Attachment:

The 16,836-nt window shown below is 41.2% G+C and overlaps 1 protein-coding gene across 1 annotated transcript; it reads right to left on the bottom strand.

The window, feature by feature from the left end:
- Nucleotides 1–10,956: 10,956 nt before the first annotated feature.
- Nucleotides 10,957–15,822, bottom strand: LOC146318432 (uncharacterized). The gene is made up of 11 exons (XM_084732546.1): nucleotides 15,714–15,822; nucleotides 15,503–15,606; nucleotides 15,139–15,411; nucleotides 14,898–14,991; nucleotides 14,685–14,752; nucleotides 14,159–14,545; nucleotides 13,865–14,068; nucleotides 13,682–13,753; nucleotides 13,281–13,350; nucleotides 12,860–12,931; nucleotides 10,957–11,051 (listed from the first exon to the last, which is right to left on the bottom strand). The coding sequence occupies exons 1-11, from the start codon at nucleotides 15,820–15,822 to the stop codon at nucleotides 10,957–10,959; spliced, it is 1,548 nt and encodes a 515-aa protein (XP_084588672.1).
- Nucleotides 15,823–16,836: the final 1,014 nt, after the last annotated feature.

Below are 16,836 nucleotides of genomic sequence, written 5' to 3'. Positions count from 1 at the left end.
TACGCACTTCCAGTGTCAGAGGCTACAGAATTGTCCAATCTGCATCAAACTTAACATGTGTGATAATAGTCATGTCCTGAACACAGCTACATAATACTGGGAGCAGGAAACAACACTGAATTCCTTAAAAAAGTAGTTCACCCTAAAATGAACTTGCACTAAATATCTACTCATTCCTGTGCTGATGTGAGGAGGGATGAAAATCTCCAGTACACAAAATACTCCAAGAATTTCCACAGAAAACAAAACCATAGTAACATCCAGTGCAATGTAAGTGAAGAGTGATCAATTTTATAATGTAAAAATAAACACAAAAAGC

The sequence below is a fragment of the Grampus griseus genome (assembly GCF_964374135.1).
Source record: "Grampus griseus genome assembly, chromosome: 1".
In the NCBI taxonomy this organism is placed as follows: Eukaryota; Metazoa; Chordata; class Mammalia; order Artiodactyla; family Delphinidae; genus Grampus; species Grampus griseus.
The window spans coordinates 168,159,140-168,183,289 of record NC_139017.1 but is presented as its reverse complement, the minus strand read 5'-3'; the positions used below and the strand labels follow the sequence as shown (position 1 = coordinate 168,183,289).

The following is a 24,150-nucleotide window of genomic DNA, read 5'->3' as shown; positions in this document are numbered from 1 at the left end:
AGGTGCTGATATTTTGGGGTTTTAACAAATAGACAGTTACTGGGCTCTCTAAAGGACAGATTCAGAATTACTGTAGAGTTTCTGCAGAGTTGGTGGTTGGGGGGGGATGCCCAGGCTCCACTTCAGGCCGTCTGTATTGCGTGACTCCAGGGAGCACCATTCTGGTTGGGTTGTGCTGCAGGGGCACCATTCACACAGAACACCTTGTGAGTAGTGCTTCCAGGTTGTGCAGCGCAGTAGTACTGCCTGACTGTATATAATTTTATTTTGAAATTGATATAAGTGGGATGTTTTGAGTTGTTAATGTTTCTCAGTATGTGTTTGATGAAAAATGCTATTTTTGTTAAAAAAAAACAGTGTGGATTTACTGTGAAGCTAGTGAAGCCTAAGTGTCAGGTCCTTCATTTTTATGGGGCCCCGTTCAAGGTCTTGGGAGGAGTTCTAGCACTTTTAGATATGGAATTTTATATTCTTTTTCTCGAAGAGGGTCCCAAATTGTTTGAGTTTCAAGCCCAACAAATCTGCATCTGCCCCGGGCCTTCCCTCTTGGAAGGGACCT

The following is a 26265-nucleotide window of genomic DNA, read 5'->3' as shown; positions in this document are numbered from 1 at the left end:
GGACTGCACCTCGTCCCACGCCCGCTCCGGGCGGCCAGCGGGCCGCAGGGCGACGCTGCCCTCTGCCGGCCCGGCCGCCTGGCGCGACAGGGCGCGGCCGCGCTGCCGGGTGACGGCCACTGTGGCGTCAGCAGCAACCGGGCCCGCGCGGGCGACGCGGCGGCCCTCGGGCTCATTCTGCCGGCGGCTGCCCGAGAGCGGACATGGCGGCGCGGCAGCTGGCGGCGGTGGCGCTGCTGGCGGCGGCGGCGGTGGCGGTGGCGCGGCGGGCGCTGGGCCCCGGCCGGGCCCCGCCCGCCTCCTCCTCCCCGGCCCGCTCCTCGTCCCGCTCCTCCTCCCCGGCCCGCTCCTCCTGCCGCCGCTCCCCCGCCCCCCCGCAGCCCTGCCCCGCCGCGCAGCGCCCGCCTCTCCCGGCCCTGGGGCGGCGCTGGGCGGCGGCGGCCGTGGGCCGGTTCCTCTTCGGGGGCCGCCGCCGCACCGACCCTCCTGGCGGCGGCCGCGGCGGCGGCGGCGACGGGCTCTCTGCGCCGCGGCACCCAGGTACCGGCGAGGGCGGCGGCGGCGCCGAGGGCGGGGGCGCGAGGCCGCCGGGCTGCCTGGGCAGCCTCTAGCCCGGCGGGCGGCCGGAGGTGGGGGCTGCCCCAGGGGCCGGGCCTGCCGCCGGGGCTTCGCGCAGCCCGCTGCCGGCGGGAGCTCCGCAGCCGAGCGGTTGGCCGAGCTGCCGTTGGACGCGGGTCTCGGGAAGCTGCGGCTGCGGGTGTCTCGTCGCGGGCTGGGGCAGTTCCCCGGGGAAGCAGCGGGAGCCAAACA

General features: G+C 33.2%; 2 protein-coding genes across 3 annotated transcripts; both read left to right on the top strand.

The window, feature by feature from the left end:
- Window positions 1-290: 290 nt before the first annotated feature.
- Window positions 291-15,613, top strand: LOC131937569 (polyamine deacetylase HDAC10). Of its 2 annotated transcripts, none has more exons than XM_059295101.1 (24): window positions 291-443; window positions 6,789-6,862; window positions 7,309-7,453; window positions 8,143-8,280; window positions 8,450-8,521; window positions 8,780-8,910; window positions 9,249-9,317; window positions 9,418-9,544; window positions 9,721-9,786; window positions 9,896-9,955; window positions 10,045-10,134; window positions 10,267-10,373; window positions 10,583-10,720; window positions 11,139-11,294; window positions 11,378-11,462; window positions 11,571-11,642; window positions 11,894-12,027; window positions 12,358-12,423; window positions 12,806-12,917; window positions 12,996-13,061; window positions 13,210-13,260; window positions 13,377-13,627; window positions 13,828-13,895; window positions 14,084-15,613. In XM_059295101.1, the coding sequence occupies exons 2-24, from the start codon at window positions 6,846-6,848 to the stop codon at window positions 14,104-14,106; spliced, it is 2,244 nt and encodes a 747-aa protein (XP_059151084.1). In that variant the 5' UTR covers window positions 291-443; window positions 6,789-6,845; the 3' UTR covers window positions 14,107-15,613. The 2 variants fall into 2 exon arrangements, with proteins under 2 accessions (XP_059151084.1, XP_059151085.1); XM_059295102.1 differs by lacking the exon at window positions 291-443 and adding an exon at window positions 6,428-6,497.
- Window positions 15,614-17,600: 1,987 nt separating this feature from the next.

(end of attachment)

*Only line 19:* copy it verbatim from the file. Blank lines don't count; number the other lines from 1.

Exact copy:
- Window positions 291-15,613, top strand: LOC131937569 (polyamine deacetylase HDAC10). Of its 2 annotated transcripts, none has more exons than XM_059295101.1 (24): window positions 291-443; window positions 6,789-6,862; window positions 7,309-7,453; window positions 8,143-8,280; window positions 8,450-8,521; window positions 8,780-8,910; window positions 9,249-9,317; window positions 9,418-9,544; window positions 9,721-9,786; window positions 9,896-9,955; window positions 10,045-10,134; window positions 10,267-10,373; window positions 10,583-10,720; window positions 11,139-11,294; window positions 11,378-11,462; window positions 11,571-11,642; window positions 11,894-12,027; window positions 12,358-12,423; window positions 12,806-12,917; window positions 12,996-13,061; window positions 13,210-13,260; window positions 13,377-13,627; window positions 13,828-13,895; window positions 14,084-15,613. In XM_059295101.1, the coding sequence occupies exons 2-24, from the start codon at window positions 6,846-6,848 to the stop codon at window positions 14,104-14,106; spliced, it is 2,244 nt and encodes a 747-aa protein (XP_059151084.1). In that variant the 5' UTR covers window positions 291-443; window positions 6,789-6,845; the 3' UTR covers window positions 14,107-15,613. The 2 variants fall into 2 exon arrangements, with proteins under 2 accessions (XP_059151084.1, XP_059151085.1); XM_059295102.1 differs by lacking the exon at window positions 291-443 and adding an exon at window positions 6,428-6,497.